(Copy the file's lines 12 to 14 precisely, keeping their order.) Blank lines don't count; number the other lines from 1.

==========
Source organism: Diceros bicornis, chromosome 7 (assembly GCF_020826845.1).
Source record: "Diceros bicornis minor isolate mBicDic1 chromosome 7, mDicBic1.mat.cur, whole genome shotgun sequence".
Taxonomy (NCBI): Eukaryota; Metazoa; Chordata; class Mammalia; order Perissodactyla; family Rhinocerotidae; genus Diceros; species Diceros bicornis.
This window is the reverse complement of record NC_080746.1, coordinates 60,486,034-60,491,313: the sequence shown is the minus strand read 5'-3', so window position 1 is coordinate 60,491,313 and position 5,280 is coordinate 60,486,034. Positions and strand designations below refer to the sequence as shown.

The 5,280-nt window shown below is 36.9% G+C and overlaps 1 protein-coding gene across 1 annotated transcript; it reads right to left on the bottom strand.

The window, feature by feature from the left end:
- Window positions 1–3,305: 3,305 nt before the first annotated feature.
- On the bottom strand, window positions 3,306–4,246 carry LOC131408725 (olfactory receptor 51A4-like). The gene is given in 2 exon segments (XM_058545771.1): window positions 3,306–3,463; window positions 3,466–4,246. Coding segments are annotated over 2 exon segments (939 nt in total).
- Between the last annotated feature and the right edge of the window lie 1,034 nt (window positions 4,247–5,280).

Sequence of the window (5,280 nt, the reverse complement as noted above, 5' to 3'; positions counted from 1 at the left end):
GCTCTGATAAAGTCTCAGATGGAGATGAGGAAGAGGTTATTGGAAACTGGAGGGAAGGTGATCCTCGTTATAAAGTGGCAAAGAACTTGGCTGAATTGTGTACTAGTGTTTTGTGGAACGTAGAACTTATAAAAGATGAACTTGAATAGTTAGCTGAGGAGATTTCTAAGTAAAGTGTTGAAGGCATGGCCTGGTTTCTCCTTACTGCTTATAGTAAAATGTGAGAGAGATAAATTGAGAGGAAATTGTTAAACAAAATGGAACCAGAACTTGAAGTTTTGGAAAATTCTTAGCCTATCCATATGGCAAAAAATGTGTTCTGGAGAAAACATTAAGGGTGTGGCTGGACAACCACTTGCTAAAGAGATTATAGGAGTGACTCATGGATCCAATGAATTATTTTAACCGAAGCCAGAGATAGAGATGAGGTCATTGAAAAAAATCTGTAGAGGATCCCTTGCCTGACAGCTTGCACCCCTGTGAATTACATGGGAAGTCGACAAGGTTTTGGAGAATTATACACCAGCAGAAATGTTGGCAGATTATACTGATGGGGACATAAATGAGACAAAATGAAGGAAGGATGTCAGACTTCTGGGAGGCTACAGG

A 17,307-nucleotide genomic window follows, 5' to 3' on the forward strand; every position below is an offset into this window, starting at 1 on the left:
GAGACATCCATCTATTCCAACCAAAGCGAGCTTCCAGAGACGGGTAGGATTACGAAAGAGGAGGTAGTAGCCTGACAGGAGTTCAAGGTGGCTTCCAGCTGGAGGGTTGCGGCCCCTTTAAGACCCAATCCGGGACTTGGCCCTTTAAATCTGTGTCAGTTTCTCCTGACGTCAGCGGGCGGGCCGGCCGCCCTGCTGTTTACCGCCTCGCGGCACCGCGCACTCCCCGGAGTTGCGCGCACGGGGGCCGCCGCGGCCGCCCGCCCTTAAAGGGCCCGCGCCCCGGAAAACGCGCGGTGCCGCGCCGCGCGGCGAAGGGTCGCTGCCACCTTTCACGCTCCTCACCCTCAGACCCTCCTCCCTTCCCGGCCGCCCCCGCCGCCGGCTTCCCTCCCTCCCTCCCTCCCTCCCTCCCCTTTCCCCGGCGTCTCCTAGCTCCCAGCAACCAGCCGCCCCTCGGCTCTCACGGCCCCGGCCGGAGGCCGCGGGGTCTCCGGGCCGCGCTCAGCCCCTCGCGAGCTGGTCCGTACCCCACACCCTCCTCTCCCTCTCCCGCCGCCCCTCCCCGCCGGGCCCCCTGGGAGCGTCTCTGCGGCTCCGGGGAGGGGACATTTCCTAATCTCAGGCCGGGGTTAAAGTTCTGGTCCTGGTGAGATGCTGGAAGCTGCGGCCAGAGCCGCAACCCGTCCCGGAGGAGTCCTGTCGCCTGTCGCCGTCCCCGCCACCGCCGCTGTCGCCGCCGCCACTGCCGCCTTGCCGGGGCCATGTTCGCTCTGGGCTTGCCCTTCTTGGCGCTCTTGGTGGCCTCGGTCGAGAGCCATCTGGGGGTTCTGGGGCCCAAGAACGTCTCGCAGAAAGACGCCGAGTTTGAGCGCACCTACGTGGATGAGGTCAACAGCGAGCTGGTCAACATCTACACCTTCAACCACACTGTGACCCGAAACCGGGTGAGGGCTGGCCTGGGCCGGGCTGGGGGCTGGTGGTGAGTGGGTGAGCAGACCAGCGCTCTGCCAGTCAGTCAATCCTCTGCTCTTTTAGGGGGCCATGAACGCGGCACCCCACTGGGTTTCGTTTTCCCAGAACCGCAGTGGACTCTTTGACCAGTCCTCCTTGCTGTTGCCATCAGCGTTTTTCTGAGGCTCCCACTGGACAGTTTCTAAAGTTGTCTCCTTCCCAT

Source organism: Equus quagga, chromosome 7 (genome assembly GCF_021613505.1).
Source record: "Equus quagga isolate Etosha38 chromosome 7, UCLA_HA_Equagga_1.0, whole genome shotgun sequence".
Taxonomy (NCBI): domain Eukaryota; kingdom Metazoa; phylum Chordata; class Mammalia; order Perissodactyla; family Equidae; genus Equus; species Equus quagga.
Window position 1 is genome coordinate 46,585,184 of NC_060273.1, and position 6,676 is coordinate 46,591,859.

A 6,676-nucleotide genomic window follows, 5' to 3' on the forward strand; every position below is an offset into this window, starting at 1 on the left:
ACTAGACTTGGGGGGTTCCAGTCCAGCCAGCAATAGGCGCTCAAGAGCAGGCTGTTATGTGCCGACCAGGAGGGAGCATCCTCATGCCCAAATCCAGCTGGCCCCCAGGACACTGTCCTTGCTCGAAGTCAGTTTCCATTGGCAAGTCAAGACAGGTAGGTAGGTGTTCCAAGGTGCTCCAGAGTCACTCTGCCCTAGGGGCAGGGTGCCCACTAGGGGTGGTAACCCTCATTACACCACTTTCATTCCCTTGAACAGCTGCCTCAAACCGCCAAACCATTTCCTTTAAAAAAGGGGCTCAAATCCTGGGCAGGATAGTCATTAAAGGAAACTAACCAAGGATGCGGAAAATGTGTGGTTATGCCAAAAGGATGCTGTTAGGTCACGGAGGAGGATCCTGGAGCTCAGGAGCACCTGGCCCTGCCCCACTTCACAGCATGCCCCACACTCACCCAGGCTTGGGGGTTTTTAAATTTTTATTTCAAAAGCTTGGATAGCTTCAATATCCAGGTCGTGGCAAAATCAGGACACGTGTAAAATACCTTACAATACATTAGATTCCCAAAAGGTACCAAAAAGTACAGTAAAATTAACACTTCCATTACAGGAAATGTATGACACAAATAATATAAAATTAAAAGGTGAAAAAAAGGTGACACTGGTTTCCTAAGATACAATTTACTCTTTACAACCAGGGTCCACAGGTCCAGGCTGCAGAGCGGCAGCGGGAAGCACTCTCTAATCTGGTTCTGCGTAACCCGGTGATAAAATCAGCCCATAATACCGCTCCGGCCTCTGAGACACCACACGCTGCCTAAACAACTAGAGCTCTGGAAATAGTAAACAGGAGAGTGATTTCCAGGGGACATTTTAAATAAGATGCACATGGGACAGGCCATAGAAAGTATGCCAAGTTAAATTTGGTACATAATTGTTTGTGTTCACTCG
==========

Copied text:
A 17,307-nucleotide genomic window follows, 5' to 3' on the forward strand; every position below is an offset into this window, starting at 1 on the left:
GAGACATCCATCTATTCCAACCAAAGCGAGCTTCCAGAGACGGGTAGGATTACGAAAGAGGAGGTAGTAGCCTGACAGGAGTTCAAGGTGGCTTCCAGCTGGAGGGTTGCGGCCCCTTTAAGACCCAATCCGGGACTTGGCCCTTTAAATCTGTGTCAGTTTCTCCTGACGTCAGCGGGCGGGCCGGCCGCCCTGCTGTTTACCGCCTCGCGGCACCGCGCACTCCCCGGAGTTGCGCGCACGGGGGCCGCCGCGGCCGCCCGCCCTTAAAGGGCCCGCGCCCCGGAAAACGCGCGGTGCCGCGCCGCGCGGCGAAGGGTCGCTGCCACCTTTCACGCTCCTCACCCTCAGACCCTCCTCCCTTCCCGGCCGCCCCCGCCGCCGGCTTCCCTCCCTCCCTCCCTCCCTCCCTCCCCTTTCCCCGGCGTCTCCTAGCTCCCAGCAACCAGCCGCCCCTCGGCTCTCACGGCCCCGGCCGGAGGCCGCGGGGTCTCCGGGCCGCGCTCAGCCCCTCGCGAGCTGGTCCGTACCCCACACCCTCCTCTCCCTCTCCCGCCGCCCCTCCCCGCCGGGCCCCCTGGGAGCGTCTCTGCGGCTCCGGGGAGGGGACATTTCCTAATCTCAGGCCGGGGTTAAAGTTCTGGTCCTGGTGAGATGCTGGAAGCTGCGGCCAGAGCCGCAACCCGTCCCGGAGGAGTCCTGTCGCCTGTCGCCGTCCCCGCCACCGCCGCTGTCGCCGCCGCCACTGCCGCCTTGCCGGGGCCATGTTCGCTCTGGGCTTGCCCTTCTTGGCGCTCTTGGTGGCCTCGGTCGAGAGCCATCTGGGGGTTCTGGGGCCCAAGAACGTCTCGCAGAAAGACGCCGAGTTTGAGCGCACCTACGTGGATGAGGTCAACAGCGAGCTGGTCAACATCTACACCTTCAACCACACTGTGACCCGAAACCGGGTGAGGGCTGGCCTGGGCCGGGCTGGGGGCTGGTGGTGAGTGGGTGAGCAGACCAGCGCTCTGCCAGTCAGTCAATCCTCTGCTCTTTTAGGGGGCCATGAACGCGGCACCCCACTGGGTTTCGTTTTCCCAGAACCGCAGTGGACTCTTTGACCAGTCCTCCTTGCTGTTGCCATCAGCGTTTTTCTGAGGCTCCCACTGGACAGTTTCTAAAGTTGTCTCCTTCCCAT

Source organism: Equus quagga, chromosome 7 (genome assembly GCF_021613505.1).